The FCI in the process of modernisation

The Fédération Cynologique Internationale (FCI) is more than one hundred years old; it was actually formed in 1911 and this year celebrates its 103rd anniversary. It now has 89 member countries. Reconciling the different points of view and finding solutions that satisfy everyone (or at least the majority) is never easy.

Each member has its own structures, traditions or reality, whether economic, social or cynological.

There is, however, one area where the desire to move forward together and keep pace with the challenges of our time is undoubted; that area is the modernisation and simplification of working procedures.

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Y. De Clercq
FCI Executive Director
Naturally occurring melanomas in dogs as models for non-UV pathways of human melanomas
Marc Gillard 1,2, Edouard Cadieu 1,2, Clotilde De Brito 1,2, Jérôme Abadie 3, Béatrice Vergier 4, Anne-Sophie Guillory 1,2, Patrick Devauchelle 5, Frédérique Degorce 6, Laëtitia Lagoutte 1,2, Benoit Hédan 1,2, Marie-Dominique Galibert 1,2, Francis Gallibert 1,2 et Catherine André 1,2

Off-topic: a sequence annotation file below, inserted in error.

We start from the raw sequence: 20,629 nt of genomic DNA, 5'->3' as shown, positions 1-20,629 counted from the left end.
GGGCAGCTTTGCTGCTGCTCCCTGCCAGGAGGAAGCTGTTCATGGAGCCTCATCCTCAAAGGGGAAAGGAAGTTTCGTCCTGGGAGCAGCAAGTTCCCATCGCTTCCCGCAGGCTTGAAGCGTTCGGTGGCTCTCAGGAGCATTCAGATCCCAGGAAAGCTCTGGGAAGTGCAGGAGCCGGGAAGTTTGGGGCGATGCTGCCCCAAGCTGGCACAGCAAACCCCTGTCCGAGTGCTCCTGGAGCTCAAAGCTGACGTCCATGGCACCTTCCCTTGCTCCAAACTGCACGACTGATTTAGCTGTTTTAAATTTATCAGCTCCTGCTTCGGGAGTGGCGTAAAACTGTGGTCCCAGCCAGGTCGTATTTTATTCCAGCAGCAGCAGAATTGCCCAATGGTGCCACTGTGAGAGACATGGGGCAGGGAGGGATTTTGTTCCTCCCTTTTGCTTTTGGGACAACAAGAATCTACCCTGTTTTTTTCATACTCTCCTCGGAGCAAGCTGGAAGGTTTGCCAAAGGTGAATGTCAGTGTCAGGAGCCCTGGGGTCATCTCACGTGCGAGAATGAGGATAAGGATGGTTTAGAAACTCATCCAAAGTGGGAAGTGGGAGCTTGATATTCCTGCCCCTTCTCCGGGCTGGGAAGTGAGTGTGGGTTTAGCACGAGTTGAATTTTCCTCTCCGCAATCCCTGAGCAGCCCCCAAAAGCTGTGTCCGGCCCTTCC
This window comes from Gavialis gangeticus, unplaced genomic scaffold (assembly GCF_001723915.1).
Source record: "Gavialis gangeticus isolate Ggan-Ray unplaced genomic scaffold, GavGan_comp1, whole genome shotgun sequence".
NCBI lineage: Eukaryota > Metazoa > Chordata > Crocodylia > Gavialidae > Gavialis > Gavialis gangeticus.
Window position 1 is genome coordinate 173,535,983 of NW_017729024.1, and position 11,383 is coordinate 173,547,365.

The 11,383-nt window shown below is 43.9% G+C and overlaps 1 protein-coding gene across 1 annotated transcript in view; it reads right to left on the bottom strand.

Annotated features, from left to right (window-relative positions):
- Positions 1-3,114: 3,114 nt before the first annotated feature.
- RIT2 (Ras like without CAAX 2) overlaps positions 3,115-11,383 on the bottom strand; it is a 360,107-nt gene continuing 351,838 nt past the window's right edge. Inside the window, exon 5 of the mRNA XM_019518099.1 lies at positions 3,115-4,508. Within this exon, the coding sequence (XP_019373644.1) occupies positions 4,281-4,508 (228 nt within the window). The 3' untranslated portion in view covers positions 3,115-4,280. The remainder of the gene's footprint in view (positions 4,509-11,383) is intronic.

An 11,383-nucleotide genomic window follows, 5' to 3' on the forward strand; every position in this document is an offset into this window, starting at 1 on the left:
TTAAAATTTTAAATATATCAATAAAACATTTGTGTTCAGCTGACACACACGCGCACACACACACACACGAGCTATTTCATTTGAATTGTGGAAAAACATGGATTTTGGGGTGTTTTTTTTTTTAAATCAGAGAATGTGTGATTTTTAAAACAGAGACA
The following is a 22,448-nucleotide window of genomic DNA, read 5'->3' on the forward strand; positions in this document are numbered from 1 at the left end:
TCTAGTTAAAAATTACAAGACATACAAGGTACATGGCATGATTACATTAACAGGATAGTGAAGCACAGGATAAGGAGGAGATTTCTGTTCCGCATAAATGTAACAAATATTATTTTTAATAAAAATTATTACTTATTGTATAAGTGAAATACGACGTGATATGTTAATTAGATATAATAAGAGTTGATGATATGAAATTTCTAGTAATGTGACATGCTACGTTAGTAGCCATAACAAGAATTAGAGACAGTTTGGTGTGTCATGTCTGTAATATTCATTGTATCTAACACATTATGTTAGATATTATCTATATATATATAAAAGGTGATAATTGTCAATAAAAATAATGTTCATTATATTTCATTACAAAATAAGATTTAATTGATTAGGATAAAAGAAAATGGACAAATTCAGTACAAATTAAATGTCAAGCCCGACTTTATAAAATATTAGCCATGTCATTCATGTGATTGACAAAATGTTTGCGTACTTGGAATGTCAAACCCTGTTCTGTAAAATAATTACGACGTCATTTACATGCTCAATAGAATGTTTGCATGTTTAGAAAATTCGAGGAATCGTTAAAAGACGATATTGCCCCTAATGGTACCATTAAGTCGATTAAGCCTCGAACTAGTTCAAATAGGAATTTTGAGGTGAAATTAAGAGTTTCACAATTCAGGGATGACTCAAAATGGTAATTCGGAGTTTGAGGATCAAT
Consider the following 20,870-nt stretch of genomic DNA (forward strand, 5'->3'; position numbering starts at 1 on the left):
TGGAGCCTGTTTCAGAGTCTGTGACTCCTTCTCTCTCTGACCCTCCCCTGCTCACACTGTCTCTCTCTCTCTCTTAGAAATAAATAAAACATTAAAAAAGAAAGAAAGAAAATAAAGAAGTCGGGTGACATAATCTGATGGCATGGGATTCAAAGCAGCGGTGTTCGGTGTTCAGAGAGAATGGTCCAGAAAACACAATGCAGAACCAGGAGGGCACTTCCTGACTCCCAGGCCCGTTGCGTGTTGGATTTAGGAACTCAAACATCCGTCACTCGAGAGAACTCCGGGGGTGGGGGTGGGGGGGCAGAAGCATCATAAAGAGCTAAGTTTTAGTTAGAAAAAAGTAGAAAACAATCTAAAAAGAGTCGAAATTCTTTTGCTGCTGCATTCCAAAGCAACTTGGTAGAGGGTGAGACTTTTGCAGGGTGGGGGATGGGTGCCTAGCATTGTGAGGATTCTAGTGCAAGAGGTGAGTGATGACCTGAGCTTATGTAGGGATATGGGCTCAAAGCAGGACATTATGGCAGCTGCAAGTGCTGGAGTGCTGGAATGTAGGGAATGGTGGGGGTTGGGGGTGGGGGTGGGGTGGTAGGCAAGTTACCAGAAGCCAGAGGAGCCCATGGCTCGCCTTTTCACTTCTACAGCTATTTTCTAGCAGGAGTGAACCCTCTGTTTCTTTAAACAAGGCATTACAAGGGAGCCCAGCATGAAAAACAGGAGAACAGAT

1 CNRS, UMR 6290, Institut de Génétique et Développement de Rennes, Rennes, France.
2 Université Rennes 1, UEB, IFR140, Faculté de Médecine, Rennes, France.
3 Laboratoire d’Histopathologie Animale, Oniris, Ecole Nationale Vétérinaire, Nantes, France.
4 Service de Pathologie, CHU Bordeaux and Université Bordeaux Segalen, France.
5 Centre de Cancérologie Vétérinaire, ENVA, Maisons Alfort, France.
6 Laboratoire d’Anatomie Pathologique Vétérinaire du Sud-Ouest LAPVSO, Toulouse, France.


Spontaneously occurring melanomas are frequent in dogs. They appear at the same localizations as in humans, i.e. skin, mucosal sites, nail matrix and eyes. They display variable behaviors: tumors at oral localizations are more frequent and aggressive than at other anatomical sites. Interestingly, dog melanomas are associated with strong breed predispositions and overrepresentation of black-coated dogs. Epidemiological analysis of 2350 affected dogs showed that poodles are at high risk of developing oral melanoma, while schnauzers or Beauce shepherds mostly developped cutaneous melanoma. Clinical and histopathological analyses were performed on a cohort of 153 cases with a 4-yr follow-up. Histopathological characterization showed that most canine tumors are intradermal and homologous to human rare morphological melanomas types – ‘nevocytoid type’ and ‘animal type’-. Tumor cDNA sequencing data, obtained from 95 dogs for six genes, relevant to human melanoma classification, detected somatic mutations in oral melanoma, in NRAS and PTEN genes, at human hotspot sites, but not in BRAF. Altogether, these findings support the relevance of the dog model for comparative oncology of melanomas, especially for the elucidation of non-UV induced pathways.